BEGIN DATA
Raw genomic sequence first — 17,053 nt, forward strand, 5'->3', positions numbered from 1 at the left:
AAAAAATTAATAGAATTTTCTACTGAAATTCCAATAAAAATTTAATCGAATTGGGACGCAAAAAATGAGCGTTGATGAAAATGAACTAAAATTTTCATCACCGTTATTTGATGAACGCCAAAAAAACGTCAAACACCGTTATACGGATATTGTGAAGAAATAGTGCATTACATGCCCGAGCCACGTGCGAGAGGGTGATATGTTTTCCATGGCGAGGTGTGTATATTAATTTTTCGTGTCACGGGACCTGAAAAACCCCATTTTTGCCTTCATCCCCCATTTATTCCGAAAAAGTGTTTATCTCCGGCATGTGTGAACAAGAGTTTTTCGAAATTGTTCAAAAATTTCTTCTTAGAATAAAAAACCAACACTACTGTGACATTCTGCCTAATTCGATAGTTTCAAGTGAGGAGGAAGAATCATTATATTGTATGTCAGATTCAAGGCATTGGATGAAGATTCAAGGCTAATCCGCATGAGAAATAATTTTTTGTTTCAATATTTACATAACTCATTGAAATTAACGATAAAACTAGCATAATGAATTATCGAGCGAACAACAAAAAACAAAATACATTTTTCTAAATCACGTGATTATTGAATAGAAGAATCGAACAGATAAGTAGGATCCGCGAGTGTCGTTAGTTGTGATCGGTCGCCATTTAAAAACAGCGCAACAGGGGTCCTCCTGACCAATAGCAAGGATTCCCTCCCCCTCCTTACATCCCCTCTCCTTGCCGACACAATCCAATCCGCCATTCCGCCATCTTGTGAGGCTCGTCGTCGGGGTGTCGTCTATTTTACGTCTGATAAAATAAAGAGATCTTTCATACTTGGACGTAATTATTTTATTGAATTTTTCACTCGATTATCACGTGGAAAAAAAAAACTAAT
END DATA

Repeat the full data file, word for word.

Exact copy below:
Raw genomic sequence first — 17,053 nt, forward strand, 5'->3', positions numbered from 1 at the left:
AAAAAATTAATAGAATTTTCTACTGAAATTCCAATAAAAATTTAATCGAATTGGGACGCAAAAAATGAGCGTTGATGAAAATGAACTAAAATTTTCATCACCGTTATTTGATGAACGCCAAAAAAACGTCAAACACCGTTATACGGATATTGTGAAGAAATAGTGCATTACATGCCCGAGCCACGTGCGAGAGGGTGATATGTTTTCCATGGCGAGGTGTGTATATTAATTTTTCGTGTCACGGGACCTGAAAAACCCCATTTTTGCCTTCATCCCCCATTTATTCCGAAAAAGTGTTTATCTCCGGCATGTGTGAACAAGAGTTTTTCGAAATTGTTCAAAAATTTCTTCTTAGAATAAAAAACCAACACTACTGTGACATTCTGCCTAATTCGATAGTTTCAAGTGAGGAGGAAGAATCATTATATTGTATGTCAGATTCAAGGCATTGGATGAAGATTCAAGGCTAATCCGCATGAGAAATAATTTTTTGTTTCAATATTTACATAACTCATTGAAATTAACGATAAAACTAGCATAATGAATTATCGAGCGAACAACAAAAAACAAAATACATTTTTCTAAATCACGTGATTATTGAATAGAAGAATCGAACAGATAAGTAGGATCCGCGAGTGTCGTTAGTTGTGATCGGTCGCCATTTAAAAACAGCGCAACAGGGGTCCTCCTGACCAATAGCAAGGATTCCCTCCCCCTCCTTACATCCCCTCTCCTTGCCGACACAATCCAATCCGCCATTCCGCCATCTTGTGAGGCTCGTCGTCGGGGTGTCGTCTATTTTACGTCTGATAAAATAAAGAGATCTTTCATACTTGGACGTAATTATTTTATTGAATTTTTCACTCGATTATCACGTGGAAAAAAAAAACTAAT